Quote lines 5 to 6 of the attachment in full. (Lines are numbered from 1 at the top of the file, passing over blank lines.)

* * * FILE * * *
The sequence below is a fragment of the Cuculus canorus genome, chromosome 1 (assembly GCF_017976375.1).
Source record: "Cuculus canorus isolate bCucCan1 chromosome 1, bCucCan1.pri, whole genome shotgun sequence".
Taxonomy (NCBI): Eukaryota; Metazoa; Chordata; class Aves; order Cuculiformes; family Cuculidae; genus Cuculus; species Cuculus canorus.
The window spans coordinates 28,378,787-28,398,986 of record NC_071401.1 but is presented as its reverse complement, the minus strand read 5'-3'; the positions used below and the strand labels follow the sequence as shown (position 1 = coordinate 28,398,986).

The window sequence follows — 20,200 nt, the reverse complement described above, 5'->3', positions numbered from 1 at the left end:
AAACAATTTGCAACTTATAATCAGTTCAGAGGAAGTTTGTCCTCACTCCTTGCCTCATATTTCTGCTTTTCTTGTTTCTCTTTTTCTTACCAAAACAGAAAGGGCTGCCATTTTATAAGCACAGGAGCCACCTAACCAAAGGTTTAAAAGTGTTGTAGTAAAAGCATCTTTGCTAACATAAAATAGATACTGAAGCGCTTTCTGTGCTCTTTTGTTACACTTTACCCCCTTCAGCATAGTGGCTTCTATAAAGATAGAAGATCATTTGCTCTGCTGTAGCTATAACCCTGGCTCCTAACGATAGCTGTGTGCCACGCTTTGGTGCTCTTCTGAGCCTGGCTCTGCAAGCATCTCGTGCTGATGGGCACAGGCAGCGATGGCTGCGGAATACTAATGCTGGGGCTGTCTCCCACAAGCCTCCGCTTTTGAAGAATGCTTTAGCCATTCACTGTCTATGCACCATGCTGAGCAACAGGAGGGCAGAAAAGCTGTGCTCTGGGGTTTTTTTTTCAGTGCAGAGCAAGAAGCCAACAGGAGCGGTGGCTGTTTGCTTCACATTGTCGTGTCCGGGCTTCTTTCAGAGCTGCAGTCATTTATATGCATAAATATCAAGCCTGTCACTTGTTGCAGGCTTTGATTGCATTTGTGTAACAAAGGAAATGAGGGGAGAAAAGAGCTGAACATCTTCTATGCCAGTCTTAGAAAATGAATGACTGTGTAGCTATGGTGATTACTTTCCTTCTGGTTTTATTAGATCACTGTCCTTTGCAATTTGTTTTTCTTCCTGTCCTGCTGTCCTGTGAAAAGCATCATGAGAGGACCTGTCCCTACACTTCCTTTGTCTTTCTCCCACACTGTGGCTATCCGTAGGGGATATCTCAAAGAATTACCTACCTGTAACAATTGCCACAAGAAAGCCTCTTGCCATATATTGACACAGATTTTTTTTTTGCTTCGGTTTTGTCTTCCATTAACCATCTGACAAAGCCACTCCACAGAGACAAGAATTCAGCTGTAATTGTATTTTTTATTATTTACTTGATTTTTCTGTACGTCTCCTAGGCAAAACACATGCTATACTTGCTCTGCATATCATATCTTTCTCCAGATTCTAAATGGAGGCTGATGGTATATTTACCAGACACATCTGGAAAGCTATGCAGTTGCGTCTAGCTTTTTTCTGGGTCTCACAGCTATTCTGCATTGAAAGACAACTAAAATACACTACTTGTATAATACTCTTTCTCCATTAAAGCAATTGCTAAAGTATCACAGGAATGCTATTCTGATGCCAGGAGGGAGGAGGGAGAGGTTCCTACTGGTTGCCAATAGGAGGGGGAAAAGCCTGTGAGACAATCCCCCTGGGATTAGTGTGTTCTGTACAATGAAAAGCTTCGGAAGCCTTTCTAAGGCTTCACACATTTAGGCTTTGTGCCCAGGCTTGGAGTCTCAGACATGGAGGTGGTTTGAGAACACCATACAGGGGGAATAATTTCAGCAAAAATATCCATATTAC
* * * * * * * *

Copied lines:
The window sequence follows — 20,200 nt, the reverse complement described above, 5'->3', positions numbered from 1 at the left end:
AAACAATTTGCAACTTATAATCAGTTCAGAGGAAGTTTGTCCTCACTCCTTGCCTCATATTTCTGCTTTTCTTGTTTCTCTTTTTCTTACCAAAACAGAAAGGGCTGCCATTTTATAAGCACAGGAGCCACCTAACCAAAGGTTTAAAAGTGTTGTAGTAAAAGCATCTTTGCTAACATAAAATAGATACTGAAGCGCTTTCTGTGCTCTTTTGTTACACTTTACCCCCTTCAGCATAGTGGCTTCTATAAAGATAGAAGATCATTTGCTCTGCTGTAGCTATAACCCTGGCTCCTAACGATAGCTGTGTGCCACGCTTTGGTGCTCTTCTGAGCCTGGCTCTGCAAGCATCTCGTGCTGATGGGCACAGGCAGCGATGGCTGCGGAATACTAATGCTGGGGCTGTCTCCCACAAGCCTCCGCTTTTGAAGAATGCTTTAGCCATTCACTGTCTATGCACCATGCTGAGCAACAGGAGGGCAGAAAAGCTGTGCTCTGGGGTTTTTTTTTCAGTGCAGAGCAAGAAGCCAACAGGAGCGGTGGCTGTTTGCTTCACATTGTCGTGTCCGGGCTTCTTTCAGAGCTGCAGTCATTTATATGCATAAATATCAAGCCTGTCACTTGTTGCAGGCTTTGATTGCATTTGTGTAACAAAGGAAATGAGGGGAGAAAAGAGCTGAACATCTTCTATGCCAGTCTTAGAAAATGAATGACTGTGTAGCTATGGTGATTACTTTCCTTCTGGTTTTATTAGATCACTGTCCTTTGCAATTTGTTTTTCTTCCTGTCCTGCTGTCCTGTGAAAAGCATCATGAGAGGACCTGTCCCTACACTTCCTTTGTCTTTCTCCCACACTGTGGCTATCCGTAGGGGATATCTCAAAGAATTACCTACCTGTAACAATTGCCACAAGAAAGCCTCTTGCCATATATTGACACAGATTTTTTTTTTGCTTCGGTTTTGTCTTCCATTAACCATCTGACAAAGCCACTCCACAGAGACAAGAATTCAGCTGTAATTGTATTTTTTATTATTTACTTGATTTTTCTGTACGTCTCCTAGGCAAAACACATGCTATACTTGCTCTGCATATCATATCTTTCTCCAGATTCTAAATGGAGGCTGATGGTATATTTACCAGACACATCTGGAAAGCTATGCAGTTGCGTCTAGCTTTTTTCTGGGTCTCACAGCTATTCTGCATTGAAAGACAACTAAAATACACTACTTGTATAATACTCTTTCTCCATTAAAGCAATTGCTAAAGTATCACAGGAATGCTATTCTGATGCCAGGAGGGAGGAGGGAGAGGTTCCTACTGGTTGCCAATAGGAGGGGGAAAAGCCTGTGAGACAATCCCCCTGGGATTAGTGTGTTCTGTACAATGAAAAGCTTCGGAAGCCTTTCTAAGGCTTCACACATTTAGGCTTTGTGCCCAGGCTTGGAGTCTCAGACATGGAGGTGGTTTGAGAACACCATACAGGGGGAATAATTTCAGCAAAAATATCCATATTAC